This COVID pandemic has caused some additional concerns when it comes to spousal sponsorship in Canada. Most spouses are wondering if they can work after entering the country. Before COVID, one of the main perks of the Spouse or Common-Law Partner Class is that it offers an open work permit acquired three to four months after application.
Since March 2020, the processing times have increased, and few work permits in the Spouse or Common-Law Partner Class have been issued. Those who prefer an inland sponsorship must be given a warning that the wait time for an open work permit would be long. The advice can be offered about the consideration of remote work setup for an overseas employer. Or, a work permit can be obtained with the help of alternative means like the International Mobility Program.
After Entry: Can the spouse or partner gain access to health care?
Aside from the work permit, health coverage is another main concern for a spouse/partner sponsorship. OHIP is available in Ontario for inland sponsorship applicants. It is granted upon the receipt of an open work permit and the job offer from the employer.
Effective March 25, 2020, all the necessary medical and health services and assessments will become available from Ontario physicians and hospitals, regardless of OHIP enrollment.
These health services are not limited to COVID-related care. The 3-month eligibility time frame for OHIP coverage has been waived, as well.
After entry: Can the spouse or partner make travel while the application is still on-going?
An individual who applied for permanent residence under the Spouse or Common-Law Partner in Canada will not be restricted from international travels. This is only if they have the right and complete documentation to go back to Canada. These documentations include a temporary resident visa, a travel document, and an authorization letter to qualify them to be allowed to return as extended family. This is issued for a single-time use only.
As stated in s.22(2) of IRPA, the main principle of dual intent can be utilized to facilitate the re-entry of an individual who has applied for permanent residence in an inland sponsorship program. A written explanation of the sponsorship application status with the principle of dual intent would be sufficient.
The dual intent operational guidance was updated recently to facilitate sponsored spouses looking for temporary entry.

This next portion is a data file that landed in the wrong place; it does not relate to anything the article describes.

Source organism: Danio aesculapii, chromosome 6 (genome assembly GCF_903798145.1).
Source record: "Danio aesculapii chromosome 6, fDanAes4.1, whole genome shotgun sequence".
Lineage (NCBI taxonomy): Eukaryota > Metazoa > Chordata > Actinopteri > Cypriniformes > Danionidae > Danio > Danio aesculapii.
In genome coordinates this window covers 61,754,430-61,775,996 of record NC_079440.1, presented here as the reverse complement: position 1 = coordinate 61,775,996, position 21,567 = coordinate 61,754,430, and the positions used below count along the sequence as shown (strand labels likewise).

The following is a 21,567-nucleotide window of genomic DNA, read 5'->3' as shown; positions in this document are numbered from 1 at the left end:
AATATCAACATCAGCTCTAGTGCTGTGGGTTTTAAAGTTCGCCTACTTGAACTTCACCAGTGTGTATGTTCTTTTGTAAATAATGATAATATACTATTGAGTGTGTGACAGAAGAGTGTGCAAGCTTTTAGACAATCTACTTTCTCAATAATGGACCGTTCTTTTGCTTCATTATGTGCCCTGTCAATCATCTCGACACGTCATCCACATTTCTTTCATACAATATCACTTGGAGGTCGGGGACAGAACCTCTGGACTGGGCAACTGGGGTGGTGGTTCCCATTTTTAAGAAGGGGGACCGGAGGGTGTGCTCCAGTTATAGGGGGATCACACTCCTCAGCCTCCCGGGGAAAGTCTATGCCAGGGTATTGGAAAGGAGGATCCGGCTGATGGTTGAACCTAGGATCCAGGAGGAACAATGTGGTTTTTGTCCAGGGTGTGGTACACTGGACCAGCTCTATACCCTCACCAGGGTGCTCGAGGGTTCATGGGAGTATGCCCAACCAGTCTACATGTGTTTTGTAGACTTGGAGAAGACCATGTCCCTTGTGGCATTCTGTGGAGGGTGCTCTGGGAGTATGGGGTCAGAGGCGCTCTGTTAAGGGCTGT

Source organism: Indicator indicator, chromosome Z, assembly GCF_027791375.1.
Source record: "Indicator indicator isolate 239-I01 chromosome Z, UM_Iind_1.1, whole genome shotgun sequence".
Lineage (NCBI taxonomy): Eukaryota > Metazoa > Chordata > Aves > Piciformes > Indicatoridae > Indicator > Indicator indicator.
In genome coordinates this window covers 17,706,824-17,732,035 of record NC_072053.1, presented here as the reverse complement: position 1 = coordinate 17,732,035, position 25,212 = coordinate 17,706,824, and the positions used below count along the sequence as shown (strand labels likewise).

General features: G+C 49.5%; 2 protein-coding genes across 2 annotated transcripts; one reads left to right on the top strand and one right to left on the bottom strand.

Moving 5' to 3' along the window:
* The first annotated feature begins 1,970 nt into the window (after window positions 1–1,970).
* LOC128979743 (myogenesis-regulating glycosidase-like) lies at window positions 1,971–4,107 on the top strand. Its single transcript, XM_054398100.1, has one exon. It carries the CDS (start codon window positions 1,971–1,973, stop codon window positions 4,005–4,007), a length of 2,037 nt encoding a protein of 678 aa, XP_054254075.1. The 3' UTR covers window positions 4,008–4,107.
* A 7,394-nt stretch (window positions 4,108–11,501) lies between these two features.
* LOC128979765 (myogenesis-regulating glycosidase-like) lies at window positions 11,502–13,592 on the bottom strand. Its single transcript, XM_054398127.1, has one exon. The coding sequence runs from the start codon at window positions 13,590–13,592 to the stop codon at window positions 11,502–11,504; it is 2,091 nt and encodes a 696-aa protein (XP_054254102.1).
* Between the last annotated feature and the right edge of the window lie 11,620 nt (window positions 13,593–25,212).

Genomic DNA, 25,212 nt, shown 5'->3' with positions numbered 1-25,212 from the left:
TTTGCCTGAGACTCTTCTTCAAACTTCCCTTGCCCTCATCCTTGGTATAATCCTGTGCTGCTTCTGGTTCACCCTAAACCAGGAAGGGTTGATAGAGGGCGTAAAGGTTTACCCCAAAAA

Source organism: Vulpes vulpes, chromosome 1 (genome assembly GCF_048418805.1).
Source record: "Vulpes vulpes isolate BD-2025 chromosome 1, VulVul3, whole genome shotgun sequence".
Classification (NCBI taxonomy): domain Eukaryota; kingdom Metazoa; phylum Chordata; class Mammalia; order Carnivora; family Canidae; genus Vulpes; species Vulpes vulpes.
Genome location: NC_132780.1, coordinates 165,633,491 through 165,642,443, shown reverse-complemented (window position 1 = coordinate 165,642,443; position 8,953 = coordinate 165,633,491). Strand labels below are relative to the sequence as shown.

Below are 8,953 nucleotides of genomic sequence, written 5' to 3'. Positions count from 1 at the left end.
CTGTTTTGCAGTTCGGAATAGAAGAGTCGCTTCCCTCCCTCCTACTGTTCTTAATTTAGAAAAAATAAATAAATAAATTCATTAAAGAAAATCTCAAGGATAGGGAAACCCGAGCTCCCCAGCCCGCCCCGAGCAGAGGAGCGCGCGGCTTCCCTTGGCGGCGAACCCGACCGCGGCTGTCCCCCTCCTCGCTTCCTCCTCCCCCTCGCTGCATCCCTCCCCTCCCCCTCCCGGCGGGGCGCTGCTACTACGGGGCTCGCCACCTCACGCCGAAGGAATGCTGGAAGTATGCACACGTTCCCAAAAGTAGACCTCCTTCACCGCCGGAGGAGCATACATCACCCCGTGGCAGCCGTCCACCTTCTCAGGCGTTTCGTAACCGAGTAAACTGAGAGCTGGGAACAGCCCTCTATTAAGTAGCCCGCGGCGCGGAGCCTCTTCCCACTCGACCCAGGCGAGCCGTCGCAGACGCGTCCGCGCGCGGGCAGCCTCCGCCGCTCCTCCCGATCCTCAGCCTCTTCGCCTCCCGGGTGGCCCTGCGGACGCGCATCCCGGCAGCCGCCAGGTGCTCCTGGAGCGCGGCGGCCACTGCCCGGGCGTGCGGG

The guidance recommends several factors to officers evaluating the intentions of spouses and partners granted sponsorships for permanent residence:
- Whether the sponsored application has been granted or approved;
- Up to what extent the applicant has maintained ties in their home country;
- Whether the permanent residence application for permanent residence has acquired even Stage 1 approval;
- What the applicant’s plan is, should the application be denied
What documents are forgiven during a sponsorship application after entry?
There are instances that program delivery instructions let the applications be submitted since they are usually returned as incomplete due to some missing documents. Program delivery instructions allow the submission of applications that would normally be returned as incomplete due to the absence of required documents.
Restrictions are not implemented on the types of documents that can benefit from this policy. But, it is still crucial to indicate information that the documents are missing due to issues like service disruptions caused by COVID-19. The absence of such information could mean rejection of the application.
Once the explanation is provided, the submitted application will be under review within 90 days. Within that time frame and the missing documents are not provided, a request from CIC for the missing documents will be made to submit them within a 90-day deadline.
Canada has been offering great opportunities to individuals who want to create a great life in the country. However, with the impact of the COVID-19 pandemic, there are some concerns regarding the immigration process. To ensure that you’ll undergo the proper documentation and implementation, it is recommended to consult with Canadian immigration consultants.
If you’re looking for professional help from a trusted firm, please contact us at firstname.lastname@example.org or call 1-888-404-8472.